Biography of Steven M. Watt
Steven M. Watt is a senior staff attorney with the Human Rights Program, specializing in litigation before federal courts and international tribunals. Watt is counsel in El Masri v. Tenet, and Mohamed v. Jeppesen, challenges to the CIA’s extraordinary rendition program; Ali v. Rumsfeld, a suit challenging U.S. interrogation and detention practices in Afghanistan and Iraq; Sabbithi v. Kuwait, a case on behalf of three Indian women trafficked into the U.S. and enslaved by their diplomat employers; and Gonzales v. United States, a case before the Inter-American Commission of Human Rights on behalf of a victim of domestic violence.
Prior to joining the ACLU, Watt was a Human Rights Fellow at the Center for Constitutional Rights, where he focused on post-9/11 litigation, including Rasul v. Bush, a case involving the detention of Guantánamo Bay detainees; Arar v. Ashcroft, the first legal challenge to extraordinary rendition; and Turkmen v. Ashcroft, a case involving the detention of Arab, South Asian and Muslim men rounded up after the September 11, 2001, attacks.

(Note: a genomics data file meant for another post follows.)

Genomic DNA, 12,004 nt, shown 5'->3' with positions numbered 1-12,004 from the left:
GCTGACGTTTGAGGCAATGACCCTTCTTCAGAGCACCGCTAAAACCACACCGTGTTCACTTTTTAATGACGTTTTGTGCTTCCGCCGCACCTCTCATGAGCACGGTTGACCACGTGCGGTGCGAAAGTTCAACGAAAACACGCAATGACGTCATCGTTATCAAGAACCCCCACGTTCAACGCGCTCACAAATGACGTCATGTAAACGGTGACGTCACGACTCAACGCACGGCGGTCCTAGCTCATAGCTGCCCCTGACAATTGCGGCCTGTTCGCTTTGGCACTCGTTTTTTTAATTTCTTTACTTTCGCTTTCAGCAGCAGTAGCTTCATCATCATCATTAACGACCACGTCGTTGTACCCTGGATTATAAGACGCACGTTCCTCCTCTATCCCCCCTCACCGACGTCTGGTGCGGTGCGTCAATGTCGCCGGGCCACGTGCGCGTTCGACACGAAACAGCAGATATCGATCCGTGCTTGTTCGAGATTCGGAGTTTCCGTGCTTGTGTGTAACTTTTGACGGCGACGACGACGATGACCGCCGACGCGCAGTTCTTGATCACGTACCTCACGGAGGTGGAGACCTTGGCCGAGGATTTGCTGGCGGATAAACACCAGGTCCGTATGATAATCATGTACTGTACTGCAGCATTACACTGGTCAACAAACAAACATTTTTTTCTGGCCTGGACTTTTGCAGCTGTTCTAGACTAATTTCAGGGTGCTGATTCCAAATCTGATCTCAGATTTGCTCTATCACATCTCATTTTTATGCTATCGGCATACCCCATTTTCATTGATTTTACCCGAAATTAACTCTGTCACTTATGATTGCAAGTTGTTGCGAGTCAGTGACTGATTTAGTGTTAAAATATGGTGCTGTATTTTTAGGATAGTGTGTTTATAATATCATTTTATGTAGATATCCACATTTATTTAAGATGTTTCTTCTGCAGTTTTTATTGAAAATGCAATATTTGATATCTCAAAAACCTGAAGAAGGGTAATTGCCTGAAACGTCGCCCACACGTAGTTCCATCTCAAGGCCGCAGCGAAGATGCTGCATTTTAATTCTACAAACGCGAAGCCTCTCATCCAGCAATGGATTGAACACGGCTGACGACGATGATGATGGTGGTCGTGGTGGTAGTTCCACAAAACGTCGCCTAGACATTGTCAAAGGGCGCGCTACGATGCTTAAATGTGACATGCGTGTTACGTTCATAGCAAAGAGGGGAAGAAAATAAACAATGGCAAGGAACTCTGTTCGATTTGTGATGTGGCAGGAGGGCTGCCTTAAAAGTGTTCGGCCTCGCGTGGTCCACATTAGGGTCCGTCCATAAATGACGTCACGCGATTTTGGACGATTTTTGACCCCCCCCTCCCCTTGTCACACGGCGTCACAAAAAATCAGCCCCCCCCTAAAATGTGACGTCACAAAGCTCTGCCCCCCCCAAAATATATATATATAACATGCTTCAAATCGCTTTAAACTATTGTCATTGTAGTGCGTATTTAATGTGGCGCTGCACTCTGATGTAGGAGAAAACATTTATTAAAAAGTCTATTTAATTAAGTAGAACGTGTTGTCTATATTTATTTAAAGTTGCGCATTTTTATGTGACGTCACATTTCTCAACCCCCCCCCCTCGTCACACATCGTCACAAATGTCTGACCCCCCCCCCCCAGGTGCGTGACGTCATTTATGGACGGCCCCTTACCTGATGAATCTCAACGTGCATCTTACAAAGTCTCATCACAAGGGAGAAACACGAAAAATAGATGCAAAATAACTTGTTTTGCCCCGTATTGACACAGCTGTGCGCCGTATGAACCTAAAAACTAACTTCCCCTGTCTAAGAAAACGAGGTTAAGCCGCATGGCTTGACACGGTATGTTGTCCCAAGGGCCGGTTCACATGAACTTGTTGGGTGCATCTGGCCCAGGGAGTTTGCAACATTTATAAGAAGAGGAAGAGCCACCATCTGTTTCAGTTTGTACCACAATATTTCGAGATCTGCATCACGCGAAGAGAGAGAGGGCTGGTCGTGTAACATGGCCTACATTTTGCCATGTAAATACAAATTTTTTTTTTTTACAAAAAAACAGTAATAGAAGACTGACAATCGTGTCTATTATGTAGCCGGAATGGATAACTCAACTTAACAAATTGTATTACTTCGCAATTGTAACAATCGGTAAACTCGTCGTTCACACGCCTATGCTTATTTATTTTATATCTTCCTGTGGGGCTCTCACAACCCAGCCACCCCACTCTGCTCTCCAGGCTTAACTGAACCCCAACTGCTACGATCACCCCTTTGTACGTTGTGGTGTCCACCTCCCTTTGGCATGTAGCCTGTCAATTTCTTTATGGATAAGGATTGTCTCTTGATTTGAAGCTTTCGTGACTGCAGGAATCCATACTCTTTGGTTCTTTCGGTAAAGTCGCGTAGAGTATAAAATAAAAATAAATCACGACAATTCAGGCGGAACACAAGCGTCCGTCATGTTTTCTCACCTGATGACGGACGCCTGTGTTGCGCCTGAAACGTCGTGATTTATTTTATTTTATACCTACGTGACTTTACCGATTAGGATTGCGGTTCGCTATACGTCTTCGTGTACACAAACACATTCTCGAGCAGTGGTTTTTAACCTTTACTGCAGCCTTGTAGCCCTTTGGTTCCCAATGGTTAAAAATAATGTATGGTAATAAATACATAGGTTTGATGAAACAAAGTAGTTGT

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Before coming to the United States, Watt worked for three years as a public defender and legal policy consultant for the Solomon Islands government, managed refugee camps in Tanzania, worked for a community-based development HIV/AIDS program in Uganda and assisted emergency programs for the internally displaced in Liberia.
Originally from Scotland, Watt holds a law degree from the University of Aberdeen, a Diploma in Legal Practice from the University of Edinburgh, and an LL.M. in International Human Rights from the University of Notre Dame.